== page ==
Events in Iraq offer the latest example of two important processes seen
elsewhere in the Arab world. The first is the phenomenon of relatively free and
fair elections, which then fail to have any effect on the real political and
security balance of power in the country in question.
The second is the
thorough penetration of Arab states and movements by non- Arab regional
Two examples from elsewhere: Hamas won Palestinian elections in
This proved the beginning rather than the conclusion of a
period of jostling for power which culminated in the mini civil war of 2007, and
the division of the Palestinian national movement into two rival
Each of the rivals is associated with one of the sides in the
larger regional cold war. The division currently looks durable and long
In Lebanon in March 2009, the pro-Western March 14 bloc proved
victorious in an electoral battle with the Hizbullah led March 8 bloc.
Unfortunately, Hizbullah declined to see in this any reason to concede any of
its exercising of de facto power in the country.
The result was political
paralysis for half a year as coalition negotiations proceeded. At their
conclusion, Hizbullah’s veto power and independent military and security
structures were untouched. The elections were thus nothing more than an
incidental event in the real process of power wielding and balancing in the
country. Hizbullah remains the final arbiter of power in Lebanon. It is of
course a creation and client of Iran.
Iraq has no government in sight
five months after elections. And again, outside powers are playing a key role in
exploiting this situation.
The Irakiya list of Iyad Allawi won the
largest number of seats in March, but has found it difficult to form a
coalition. The election failed to produce a clear winner primarily because the
Iraqi Shi’ites, the numerical majority in the country, failed to run as a single
Nuri al-Maliki’s determination to retain the post of prime minister
led him to run at the head of his own bloc – the State of Law party. Other
important Shi’ite streams and movements ran in the Iraqi National Alliance. This
list included the Sadrists and the pro-Iranian Badr organization.
result was that the split among the Shi’ites enabled Allawi, himself a secular
Shi’ite whose support rests largely among the Sunnis, to emerge as head of the
largest single list in parliament. This, however, did not mean that anyone else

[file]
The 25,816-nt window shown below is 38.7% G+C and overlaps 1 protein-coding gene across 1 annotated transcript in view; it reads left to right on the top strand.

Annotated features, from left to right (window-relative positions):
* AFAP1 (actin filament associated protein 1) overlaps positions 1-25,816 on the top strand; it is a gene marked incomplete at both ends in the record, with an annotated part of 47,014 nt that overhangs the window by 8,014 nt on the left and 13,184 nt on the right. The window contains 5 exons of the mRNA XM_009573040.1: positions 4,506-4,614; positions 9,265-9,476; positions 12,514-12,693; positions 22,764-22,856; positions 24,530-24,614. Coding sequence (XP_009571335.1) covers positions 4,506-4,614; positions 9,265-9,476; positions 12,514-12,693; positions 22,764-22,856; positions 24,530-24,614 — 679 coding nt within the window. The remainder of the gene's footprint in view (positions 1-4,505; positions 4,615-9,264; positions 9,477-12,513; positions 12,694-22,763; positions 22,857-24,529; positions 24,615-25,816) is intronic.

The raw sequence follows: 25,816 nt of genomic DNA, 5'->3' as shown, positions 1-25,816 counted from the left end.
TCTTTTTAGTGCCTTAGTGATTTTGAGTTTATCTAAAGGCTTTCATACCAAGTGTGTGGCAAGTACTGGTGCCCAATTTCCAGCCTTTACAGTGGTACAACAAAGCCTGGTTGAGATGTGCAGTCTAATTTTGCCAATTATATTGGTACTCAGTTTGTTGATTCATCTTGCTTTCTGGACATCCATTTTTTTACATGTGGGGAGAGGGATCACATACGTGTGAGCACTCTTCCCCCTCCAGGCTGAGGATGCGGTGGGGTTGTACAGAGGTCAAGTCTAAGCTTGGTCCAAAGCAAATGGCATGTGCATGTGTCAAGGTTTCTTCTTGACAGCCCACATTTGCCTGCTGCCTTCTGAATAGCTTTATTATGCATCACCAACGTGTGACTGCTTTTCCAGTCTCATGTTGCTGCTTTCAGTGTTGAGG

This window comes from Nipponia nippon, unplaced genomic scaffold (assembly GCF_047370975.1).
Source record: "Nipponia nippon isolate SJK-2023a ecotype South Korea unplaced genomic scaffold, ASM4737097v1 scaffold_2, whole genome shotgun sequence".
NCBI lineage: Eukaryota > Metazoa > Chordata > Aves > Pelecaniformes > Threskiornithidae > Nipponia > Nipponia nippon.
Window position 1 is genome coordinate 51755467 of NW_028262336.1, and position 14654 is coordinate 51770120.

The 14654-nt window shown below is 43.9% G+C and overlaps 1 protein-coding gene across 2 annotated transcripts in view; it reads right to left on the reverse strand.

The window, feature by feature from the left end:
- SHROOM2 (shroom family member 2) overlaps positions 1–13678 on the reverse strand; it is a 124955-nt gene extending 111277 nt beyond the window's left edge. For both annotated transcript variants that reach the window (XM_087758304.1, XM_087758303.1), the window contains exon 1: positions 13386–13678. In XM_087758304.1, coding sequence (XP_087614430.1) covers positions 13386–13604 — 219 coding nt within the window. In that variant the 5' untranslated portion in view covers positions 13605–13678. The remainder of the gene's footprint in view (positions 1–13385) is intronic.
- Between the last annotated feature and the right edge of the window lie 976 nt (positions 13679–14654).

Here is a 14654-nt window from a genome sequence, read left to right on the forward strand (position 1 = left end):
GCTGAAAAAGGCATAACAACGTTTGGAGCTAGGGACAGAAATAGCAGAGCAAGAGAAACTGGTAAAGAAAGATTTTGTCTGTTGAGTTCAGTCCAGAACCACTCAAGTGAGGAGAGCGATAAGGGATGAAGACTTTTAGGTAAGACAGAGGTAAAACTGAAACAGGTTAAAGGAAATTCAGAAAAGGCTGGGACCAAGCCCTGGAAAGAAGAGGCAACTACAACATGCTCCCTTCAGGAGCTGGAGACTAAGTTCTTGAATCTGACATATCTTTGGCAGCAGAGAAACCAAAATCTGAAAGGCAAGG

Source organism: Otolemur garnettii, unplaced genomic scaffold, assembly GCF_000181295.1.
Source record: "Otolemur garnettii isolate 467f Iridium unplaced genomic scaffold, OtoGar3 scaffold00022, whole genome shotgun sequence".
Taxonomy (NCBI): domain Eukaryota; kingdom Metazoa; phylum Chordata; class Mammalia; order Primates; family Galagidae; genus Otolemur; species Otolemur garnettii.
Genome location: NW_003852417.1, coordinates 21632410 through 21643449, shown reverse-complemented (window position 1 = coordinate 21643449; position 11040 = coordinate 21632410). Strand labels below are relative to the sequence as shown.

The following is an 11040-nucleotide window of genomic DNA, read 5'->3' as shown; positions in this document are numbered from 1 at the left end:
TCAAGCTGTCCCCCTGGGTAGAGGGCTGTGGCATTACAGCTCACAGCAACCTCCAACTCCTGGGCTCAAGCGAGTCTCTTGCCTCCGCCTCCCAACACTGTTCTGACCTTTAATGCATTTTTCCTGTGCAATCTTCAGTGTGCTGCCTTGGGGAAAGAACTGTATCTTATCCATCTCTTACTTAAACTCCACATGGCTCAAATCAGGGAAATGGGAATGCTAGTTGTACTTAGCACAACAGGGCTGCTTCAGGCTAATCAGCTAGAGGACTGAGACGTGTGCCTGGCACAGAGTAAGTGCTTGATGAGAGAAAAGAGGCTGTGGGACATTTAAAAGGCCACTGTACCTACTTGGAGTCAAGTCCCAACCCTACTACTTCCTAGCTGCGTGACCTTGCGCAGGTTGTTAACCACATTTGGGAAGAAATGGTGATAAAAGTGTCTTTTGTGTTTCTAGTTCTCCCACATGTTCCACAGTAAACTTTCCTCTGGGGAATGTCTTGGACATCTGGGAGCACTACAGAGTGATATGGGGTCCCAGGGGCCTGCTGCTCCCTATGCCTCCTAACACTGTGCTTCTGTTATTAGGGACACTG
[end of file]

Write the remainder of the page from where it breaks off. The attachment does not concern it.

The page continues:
felt obliged to award him the laurels of victor, and they have not done
As a result, a complex chess game has been taking place between
Allawi, Maliki, and various components of the INA. The powerful Kurdish parties
are watching from the sidelines. The process shows no sign of reaching
conclusion. The dispute is taking on increasingly bitter tones and an
increasingly sectarian coloration.
This is reflected in the regional
interests involving themselves in the standoff. Allawi heads a list supported
mainly by Sunnis and as a result is being backed by Saudi Arabia.
is also backing him. Ankara is keen to defend the Sunni interest, and in
particular to avoid any scenario which could lead to the breakup of Iraq and the
formation of a fully independent Kurdish state in present day northern
Iran, meanwhile, has thrown its weight behind Maliki, and is doing
its best to coax or coerce other Shi’ite factions into backing his bid to remain
in his position.
Last week, Maliki defended his retention of the
premiership in openly sectarian terms, saying that the position could only be
held by a Shi’ite.
IRAN IS NOT finding its task of herding the Shi’ite
factions behind Maliki easy, however.
Maliki’s high-handedness is deeply
resented by other Shi’ites, who refer to him as “little Saddam.” The various
factions are thus maintaining their own contacts with Allawi, and even with
According to a report in A-Sharq al-Awsat this week,
Teheran is currently increasing pressure on Muktada al-Sadr and on Ammar
al-Hakim, leader of the Shi’ite Iraqi National Coalition, to unite behind
Maliki. Neither has agreed to do so. Sadr has reportedly threatened to leave
Iran and take up residence in Lebanon rather than submit to Teheran’s
The picture is further complicated by the fact that the outside
forces backing the two sides do not conform exactly to the familiar contours of
the regional cold war. Syria, while aligned with Iran on the regional level, is
backing Allawi in Iraq.
Behind all the political wrangling and
dysfunction is the specter of something worse.
Violence is currently
increasing, though not yet to the levels of earlier years. Shi’ite pilgrims have
been targeted for attack; 59 people died in an attack on an army recruitment
center last week. Insurgent forces are keen to exploit the vacuum caused by the
What all this adds up to is mess and confusion, rather
than disaster, at the present time.
No single regional or local force has
yet emerged as the victor. A powerful, Iranaligned Iraq looks as distant as a
resurgent Baghdad aligned with Iran’s enemies.
Rather, the emerging
picture in post-US Iraq is one of simmering potential civil war and deep
political and sectarian division, punctuated every so often by democratic
elections of limited meaning, and beset by rival meddling regional powers. This
in turn is the local variant of a similar malaise affecting other parts of the
Baghdad was once one of the most powerful Arab capitals. The
country today is at political stalemate, unable to defend itself from external
interference. Of the states doing the interfering, meanwhile – Turkey, Iran,
Syria and Saudi Arabia – two are non- Arab. All this is the latest testimony to
the current extreme strategic and political weakness of the Arab world. It is
also further evidence of the emergence of three non-Arab states as the region’s
strongest powers – namely Iran, Turkey and, of course, Israel.
is a senior research fellow at the Global Research in International Affairs
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